Wednesday, June 26, 2013
Graduation then and now
This column is dedicated to all the 2013 graduates of schools everywhere—with special kudos to my family’s graduates: Paul who is graduating from college; J.D. from high school; and Jeff, my oldest son, with a well-earned PhD from UCSD.
Every year I labor over what to say to a graduate about ready to spread his or her wings. Obviously, I’ve never said anything profound because I don’t remember a word I’ve written and I’m sure that the graduates don’t either. So instead of the usual graduation advice and admonitions, I’m offering a look at the differences and similarities between three generations.
The pomp and circumstance of graduation ceremonies has remained relatively the same over the decades. I graduated from high school in 1957. A half century later, schools have similar speakers, music and class introductions. The official ceremony is usually preceded by an inspirational Baccalaureate service. (An amazing tradition since we all know how kids hate being preached to!)
This service is going to be especially interesting for J.D., my 18-year old, guitar-picking basketball-star-grandson. He is graduating from Templeton High School and his father (my youngest son) is going to preach the Baccalaureate sermon. John is a minister, used to speaking to crowds and a pretty funny guy so I don’t think he’ll say anything to embarrass his 6 ft 2 inches tall son or even make him squirm. But then again, one never knows.
Quite frankly, I barely remember my graduation ceremony and I don’t remember the Baccalaureate at all. Today’s teens will remember everything because their parents will be taking pictures and videoing. Back in the day we were lucky to have black and white film (no color) in Brownie Cameras with flash bulbs. And no one would ever have been rude enough to take photos during a public ceremony.
I do remember what I wore to the graduation—a white cap and gown over a skirt and matching sweater set with black pumps. I was not a straight “A” student like my grandsons because those darn math classes dragged my grade average down. I still remember my geometry teacher saying in a note to my parents: “Elizabeth is doing poorly and will fail unless she improves.” I was thrilled to bring my grade up to a passing “C” and somehow managed to still be awarded a Gold Seal on my diploma.
Paul, 23, is graduating from Cal Poly San Luis Obispo with honors and a major in Kinesiology. “What’s that?” you say. Well, it’s the study of human movement. It prepares students for careers in medicine and sports as occupational therapists, physical therapists, personal trainers and such. Unlike his grandmother he was able to excel in math and science classes.
I think more is expected of today’s students than in my day. I had minimal homework in elementary school; an hour or so of homework in Junior High and maybe 2-3 hours of homework in high school. My grandsons started bringing home that much work when they were in elementary school. They looked like pack horses under their book laden backpacks. I actually felt sorry for them. (In the 1950s, we girls had boys to carry our books!)
Proms are different, too. My grandmother made a green taffeta dress with a scooped neckline and short sleeves for me to wear to my senior prom. Chuck sweetly pinned an orchid corsage on my shoulder. He wore a hand-me-down suit, brightly polished leather shoes and we had dinner at Chalon’s restaurant. Then we drove to the dance in his clean 1949 Ford hot rod (paint and engine in progress). We felt so grown up! He had me home at precisely midnight.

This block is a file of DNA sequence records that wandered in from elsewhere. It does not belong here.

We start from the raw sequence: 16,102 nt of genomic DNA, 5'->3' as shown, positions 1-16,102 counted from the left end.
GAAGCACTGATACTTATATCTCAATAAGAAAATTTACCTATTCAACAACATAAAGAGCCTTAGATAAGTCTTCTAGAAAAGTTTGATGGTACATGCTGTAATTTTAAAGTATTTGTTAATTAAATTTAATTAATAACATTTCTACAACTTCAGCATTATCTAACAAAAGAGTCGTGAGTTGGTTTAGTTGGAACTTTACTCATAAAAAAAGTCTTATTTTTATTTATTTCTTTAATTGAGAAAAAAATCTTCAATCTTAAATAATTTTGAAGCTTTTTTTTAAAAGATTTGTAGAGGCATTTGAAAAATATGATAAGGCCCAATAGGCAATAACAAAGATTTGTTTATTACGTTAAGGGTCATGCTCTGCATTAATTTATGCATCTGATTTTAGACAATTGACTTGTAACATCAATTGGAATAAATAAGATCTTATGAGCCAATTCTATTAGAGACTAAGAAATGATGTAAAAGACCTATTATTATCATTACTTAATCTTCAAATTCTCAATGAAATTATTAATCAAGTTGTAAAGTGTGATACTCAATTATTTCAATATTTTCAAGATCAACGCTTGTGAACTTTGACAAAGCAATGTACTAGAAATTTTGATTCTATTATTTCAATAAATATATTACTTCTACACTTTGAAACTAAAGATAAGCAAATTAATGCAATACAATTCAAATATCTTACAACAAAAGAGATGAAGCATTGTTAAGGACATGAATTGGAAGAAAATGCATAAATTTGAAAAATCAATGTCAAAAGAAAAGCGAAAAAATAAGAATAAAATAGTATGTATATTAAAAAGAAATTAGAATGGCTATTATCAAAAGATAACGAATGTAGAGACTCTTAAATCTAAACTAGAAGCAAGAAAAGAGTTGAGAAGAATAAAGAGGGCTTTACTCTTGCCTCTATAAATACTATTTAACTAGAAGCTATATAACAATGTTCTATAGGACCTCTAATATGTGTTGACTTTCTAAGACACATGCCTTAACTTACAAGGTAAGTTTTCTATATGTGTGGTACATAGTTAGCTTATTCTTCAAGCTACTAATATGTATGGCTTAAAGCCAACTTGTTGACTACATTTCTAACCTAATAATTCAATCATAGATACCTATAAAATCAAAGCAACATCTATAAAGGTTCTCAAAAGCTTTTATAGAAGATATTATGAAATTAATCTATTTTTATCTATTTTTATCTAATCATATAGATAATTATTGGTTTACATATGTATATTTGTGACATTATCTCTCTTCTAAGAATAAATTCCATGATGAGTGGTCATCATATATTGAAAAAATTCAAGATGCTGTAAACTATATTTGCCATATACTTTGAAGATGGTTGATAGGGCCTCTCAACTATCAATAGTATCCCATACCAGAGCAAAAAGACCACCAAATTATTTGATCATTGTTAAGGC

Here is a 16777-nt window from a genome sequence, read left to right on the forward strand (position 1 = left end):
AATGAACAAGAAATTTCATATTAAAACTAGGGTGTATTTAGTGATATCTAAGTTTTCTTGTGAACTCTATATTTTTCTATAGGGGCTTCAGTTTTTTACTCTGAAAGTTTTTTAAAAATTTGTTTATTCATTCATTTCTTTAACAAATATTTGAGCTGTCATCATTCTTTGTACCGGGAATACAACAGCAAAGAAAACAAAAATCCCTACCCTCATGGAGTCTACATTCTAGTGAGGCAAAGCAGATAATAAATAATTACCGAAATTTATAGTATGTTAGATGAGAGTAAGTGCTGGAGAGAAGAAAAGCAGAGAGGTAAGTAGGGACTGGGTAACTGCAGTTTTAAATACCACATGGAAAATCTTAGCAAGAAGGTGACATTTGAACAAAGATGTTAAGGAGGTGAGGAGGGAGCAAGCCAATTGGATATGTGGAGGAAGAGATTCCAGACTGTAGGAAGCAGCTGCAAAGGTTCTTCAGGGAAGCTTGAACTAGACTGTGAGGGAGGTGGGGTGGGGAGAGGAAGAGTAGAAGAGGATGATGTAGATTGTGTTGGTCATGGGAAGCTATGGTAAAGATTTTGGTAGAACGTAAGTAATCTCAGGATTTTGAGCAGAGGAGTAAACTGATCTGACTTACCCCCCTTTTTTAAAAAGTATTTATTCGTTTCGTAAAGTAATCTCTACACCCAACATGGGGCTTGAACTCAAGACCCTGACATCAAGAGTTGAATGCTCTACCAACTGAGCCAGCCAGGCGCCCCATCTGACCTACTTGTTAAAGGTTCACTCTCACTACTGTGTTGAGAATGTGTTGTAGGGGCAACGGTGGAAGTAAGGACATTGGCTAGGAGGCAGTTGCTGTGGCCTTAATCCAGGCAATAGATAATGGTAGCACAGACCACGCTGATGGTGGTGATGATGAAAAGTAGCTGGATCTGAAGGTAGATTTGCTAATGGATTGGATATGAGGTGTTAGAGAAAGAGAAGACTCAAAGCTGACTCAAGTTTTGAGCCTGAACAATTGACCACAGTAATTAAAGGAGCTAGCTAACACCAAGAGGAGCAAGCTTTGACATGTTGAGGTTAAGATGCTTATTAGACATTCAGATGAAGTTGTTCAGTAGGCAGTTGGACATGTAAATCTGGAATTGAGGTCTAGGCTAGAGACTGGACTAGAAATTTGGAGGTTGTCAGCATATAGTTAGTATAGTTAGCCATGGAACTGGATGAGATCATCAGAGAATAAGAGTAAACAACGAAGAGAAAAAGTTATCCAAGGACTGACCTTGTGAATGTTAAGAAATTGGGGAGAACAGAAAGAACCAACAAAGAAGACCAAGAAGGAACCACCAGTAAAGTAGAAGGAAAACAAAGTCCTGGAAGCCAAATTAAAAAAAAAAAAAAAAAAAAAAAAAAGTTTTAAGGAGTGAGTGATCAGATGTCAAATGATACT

My grandsons’ prom dates are often a group affair. Because the kids can’t drive each other around, they meet at someone’s house for dinner and (sometimes) ride to the prom in a limousine. The guys wear tuxedos and present their strapless-gown-wearing-dates with wrist corsages. J.D.’s parents served two couples dinner, beginning with shrimp cocktails! His date wore a bright mulberry colored gown trimmed in silver He added a purple vest, handkerchief, tie and a pink boutonnière to his tux to complement her gown. Très Chic!
Today’s graduates have an uphill battle to face that we didn’t have—the jobless market. My husband and I walked out of high school and right into entry-level jobs. I had never worked a day in my life when I applied for a job at the Broadway Dept. store. I was hired on the spot to train as an elevator operator and work after school. I practically danced out of the store earning the munificent sum of $1 an hour.
My grandsons have learned to be creative entrepreneurs in their job searches. J.D. was a paid referee at sometimes six basketball games a weekend. Paul created quite a lucrative niche as a pet and house sitter. He later worked alongside trainers at college sporting events where he earned college credits. As a 20-year veteran teacher turned graduate student, Jeff earned his keep as an experienced teaching assistant (250 students per class) and computer advisor.
Now it’s time to move on so here’s just a little advice (you knew I would)… “Life changes. Deal with it. Expect the unexpected and roll with the punches. Don’t be afraid to start small and work your way up. Be flexible and learn from your mistakes. Stay positive and productive if you want to be happy and make the world a better place.” There's more but I'll stop for now.
Folks, if my sons and grandsons represent the current generation, our future is in good hands. Like so many others, they are bright, responsible and caring individuals. So congratulations all! You’ve made us proud. Now keep up the good work!
Betty Kaiser’s Chatterbox is about people, places, family, and other matters of the heart.